The page is now loaded

How to Recognize Burnout and Compassion Fatigue Symptoms in Caregivers

Although providing care can be emotionally and financially rewarding, it can be tremendously difficult to prioritize taking care of yourself at home when you’re constantly focused on another person at work. That is why it’s so important to watch for signs of caregiver burnout and compassion fatigue. Direct Care Innovations has the tools your agency needs to take better care of your caregivers and deal with these issues before they spiral out of control.

Burnout is defined as “exhaustion and withdrawal associated with increased workload and institutional stress.” Closely related is compassion fatigue or the “emotional residue or strain of exposure to working with those suffering from the consequences of traumatic events.

Both burnout and compassion fatigue contribute to caregiver turnover in the healthcare industry. As one might imagine, these issues affect not only caregivers but also the individuals who rely on their professional assistance, as well as the financial and ethical integrity of a healthcare organization.

For this reason, recognizing warning signs of burnout and compassion fatigue is a top priority for any facility or institution. Only through awareness can these serious issues be resolved and avoided.

Stages and Signs of Caregiver Burnout

One thing that distinguishes burnout from compassion fatigue is that its onset is never rapid nor sudden. Instead, it develops over time due to the cumulative effects of stress and exhaustion. We can see this onset occurs through a series of phases known in the research as “stages of burnout.”

These stages include:

  • Enthusiasm
  • Stagnation
  • Frustration
  • Apathy

We see burnout often in caregivers who have little to no privacy, little to no autonomy, and externally-imposed demands and pressure. It’s not related to the experience of trauma nor caring for someone who has had traumatic experiences, but rather the repeated toll of a demanding job role.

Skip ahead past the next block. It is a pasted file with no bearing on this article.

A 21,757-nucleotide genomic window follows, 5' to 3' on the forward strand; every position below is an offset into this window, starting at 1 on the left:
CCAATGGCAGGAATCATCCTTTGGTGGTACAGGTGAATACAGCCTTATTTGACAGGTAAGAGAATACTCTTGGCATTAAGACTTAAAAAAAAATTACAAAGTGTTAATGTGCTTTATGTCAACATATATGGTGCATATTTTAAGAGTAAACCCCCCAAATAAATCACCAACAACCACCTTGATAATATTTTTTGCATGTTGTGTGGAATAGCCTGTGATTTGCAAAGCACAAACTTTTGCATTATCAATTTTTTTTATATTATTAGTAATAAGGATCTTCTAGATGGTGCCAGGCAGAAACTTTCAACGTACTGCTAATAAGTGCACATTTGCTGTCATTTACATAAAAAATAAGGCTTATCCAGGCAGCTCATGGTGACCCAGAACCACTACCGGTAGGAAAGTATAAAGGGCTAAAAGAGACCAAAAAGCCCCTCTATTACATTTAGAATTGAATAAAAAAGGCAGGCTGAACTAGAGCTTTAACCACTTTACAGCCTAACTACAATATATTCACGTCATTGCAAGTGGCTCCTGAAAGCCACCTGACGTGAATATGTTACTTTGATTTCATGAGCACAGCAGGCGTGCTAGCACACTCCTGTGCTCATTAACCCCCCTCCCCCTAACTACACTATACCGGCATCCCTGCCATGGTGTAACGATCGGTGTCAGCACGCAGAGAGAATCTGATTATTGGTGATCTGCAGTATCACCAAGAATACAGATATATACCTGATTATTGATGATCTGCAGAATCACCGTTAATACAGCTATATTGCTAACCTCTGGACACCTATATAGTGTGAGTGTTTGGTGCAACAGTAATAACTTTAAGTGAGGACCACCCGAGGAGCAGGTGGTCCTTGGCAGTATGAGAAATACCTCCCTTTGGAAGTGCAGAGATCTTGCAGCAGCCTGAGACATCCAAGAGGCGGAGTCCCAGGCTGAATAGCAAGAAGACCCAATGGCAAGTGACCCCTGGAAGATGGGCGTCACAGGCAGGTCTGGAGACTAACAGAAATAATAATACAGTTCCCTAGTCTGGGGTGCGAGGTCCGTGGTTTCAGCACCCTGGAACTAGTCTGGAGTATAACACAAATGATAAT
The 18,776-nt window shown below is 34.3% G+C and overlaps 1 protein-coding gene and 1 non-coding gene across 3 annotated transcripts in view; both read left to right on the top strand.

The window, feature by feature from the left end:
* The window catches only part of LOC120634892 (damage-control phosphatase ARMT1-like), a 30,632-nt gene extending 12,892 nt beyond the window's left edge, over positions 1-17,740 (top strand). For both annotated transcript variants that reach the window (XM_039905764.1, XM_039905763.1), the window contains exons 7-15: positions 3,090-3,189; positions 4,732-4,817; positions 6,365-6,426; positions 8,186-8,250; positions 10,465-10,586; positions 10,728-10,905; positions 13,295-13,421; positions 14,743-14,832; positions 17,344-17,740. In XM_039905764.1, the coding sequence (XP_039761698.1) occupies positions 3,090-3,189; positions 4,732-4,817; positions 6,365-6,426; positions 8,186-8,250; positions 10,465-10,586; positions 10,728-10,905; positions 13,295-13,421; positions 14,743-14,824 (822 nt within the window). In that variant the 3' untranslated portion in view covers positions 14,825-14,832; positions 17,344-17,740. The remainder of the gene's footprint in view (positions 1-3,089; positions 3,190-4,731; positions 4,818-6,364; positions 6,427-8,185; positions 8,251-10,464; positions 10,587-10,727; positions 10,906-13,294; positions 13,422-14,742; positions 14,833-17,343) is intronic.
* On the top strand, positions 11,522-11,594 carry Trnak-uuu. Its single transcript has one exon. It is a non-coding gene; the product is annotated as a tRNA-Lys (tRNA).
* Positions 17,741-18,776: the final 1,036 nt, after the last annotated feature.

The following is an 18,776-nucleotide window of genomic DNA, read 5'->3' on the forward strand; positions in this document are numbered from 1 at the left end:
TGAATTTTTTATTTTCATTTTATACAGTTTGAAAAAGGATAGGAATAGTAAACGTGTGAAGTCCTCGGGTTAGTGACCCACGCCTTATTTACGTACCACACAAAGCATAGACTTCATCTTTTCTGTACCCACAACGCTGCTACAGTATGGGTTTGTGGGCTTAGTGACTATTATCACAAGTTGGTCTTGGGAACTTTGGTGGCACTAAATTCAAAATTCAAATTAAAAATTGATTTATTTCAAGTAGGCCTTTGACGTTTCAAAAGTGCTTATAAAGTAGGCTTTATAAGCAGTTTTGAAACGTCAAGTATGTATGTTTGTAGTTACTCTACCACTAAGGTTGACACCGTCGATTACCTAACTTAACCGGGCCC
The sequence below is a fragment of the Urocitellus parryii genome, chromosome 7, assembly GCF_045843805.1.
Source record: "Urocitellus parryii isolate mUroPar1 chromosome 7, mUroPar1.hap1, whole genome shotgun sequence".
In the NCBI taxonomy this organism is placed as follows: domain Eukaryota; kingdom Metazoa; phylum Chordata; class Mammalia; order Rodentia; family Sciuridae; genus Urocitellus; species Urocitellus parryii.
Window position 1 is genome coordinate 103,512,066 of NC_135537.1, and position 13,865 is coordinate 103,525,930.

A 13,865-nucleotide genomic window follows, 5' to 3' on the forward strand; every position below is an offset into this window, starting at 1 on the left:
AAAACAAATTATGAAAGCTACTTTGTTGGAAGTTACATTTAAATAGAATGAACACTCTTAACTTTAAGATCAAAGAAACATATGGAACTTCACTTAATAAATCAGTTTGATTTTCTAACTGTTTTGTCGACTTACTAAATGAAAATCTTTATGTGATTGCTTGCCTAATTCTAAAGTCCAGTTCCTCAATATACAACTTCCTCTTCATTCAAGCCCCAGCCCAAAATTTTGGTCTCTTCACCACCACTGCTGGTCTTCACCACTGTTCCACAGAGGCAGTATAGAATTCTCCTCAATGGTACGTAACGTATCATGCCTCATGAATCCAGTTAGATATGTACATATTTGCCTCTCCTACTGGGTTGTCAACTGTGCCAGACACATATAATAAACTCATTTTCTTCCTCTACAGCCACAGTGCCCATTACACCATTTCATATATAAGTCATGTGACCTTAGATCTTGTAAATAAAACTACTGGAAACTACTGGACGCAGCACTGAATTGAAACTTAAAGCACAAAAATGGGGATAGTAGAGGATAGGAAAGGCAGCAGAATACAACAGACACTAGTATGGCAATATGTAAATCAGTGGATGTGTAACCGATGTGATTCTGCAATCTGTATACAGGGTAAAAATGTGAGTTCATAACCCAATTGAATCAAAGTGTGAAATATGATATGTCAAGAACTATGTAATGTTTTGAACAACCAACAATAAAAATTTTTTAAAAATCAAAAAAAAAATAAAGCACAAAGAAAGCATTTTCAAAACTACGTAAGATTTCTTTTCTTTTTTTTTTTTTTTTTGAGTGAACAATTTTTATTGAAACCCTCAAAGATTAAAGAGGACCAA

What Burnout and Compassion Fatigue Have in Common

We know burnout and compassion fatigue are distinct and may require different approaches to treatment. But they share several similarities, including:

  • Emotional, mental, and physical exhaustion
  • A decreased sense of personal accomplishment or meaningfulness at work
  • Social isolation (decreased interactions with others)
  • Depersonalization (according to Mayo Clinic, the “persistent feeling of observing oneself from outside one’s body or having a sense that one’s surroundings aren’t real”)

Additional Signs of Compassion Fatigue in Caregivers

Unlike burnout, compassion fatigue can in some cases develop suddenly (although it may also have a cumulative onset, too). It’s sometimes called “secondary traumatic stress” and is associated with caring for someone who is experiencing significant emotional or physical distress.

Signs and symptoms more specific to compassion fatigue include:

  • Difficulty sleeping
  • Impairments in cognition, behavior, and judgment
  • Decreased ability to empathize with others
  • Intensified mood and emotions
  • Loss of self-worth and morale
  • Symptoms of depression or post-traumatic stress disorder (PTSD)
  • Anger and irritability
  • Substance abuse
  • Increased conflict in other relationships outside of work
  • A sense of hopelessness
  • Spiritual distress
  • Gastrointestinal upset and other somatic issues, especially if unexplained by physical conditions

Unlike burnout, compassion fatigue is unlikely to improve with a change of job roles or scenery. It may require a more intensive and holistic approach.

Avoiding Caregiver Burnout and Compassion Fatigue: A Checklist

Caregiver burnout and compassion fatigue can have ripple effects that negatively impact your entire organization, including the individuals and their loved ones who depend on your organization for support. Providing early and effective interventions to address these conditions is paramount. Here are a few ideas:

  • Consult with mental health professionals
  • Establish cultural expectations and norms within your organization that can avoid caregiver burnout or compassion fatigue (e.g., promoting work-life balance, vacations, incentivizing exercise, etc.)
  • Utilize technology that decreases administrative and caregiver burden (e.g., caregiver training resourcesstreamlined billing services, etc.)

Discover Innovative Solutions to Support Your Caregivers

Direct Care Innovations (DCI) is a healthcare technology company that creates business management platforms for providers and government agencies in the Medicaid, Medicare, Private Insurance, and Managed Care Markets.

Caregiver burnout and compassion fatigue affect more than just the person experiencing it. If you’re interested in learning more about how DCI can help your company support your team through our business management platforms, contact us at (480) 295-3307 for a free demo or to speak with one of our knowledgeable team members today.

Recent Posts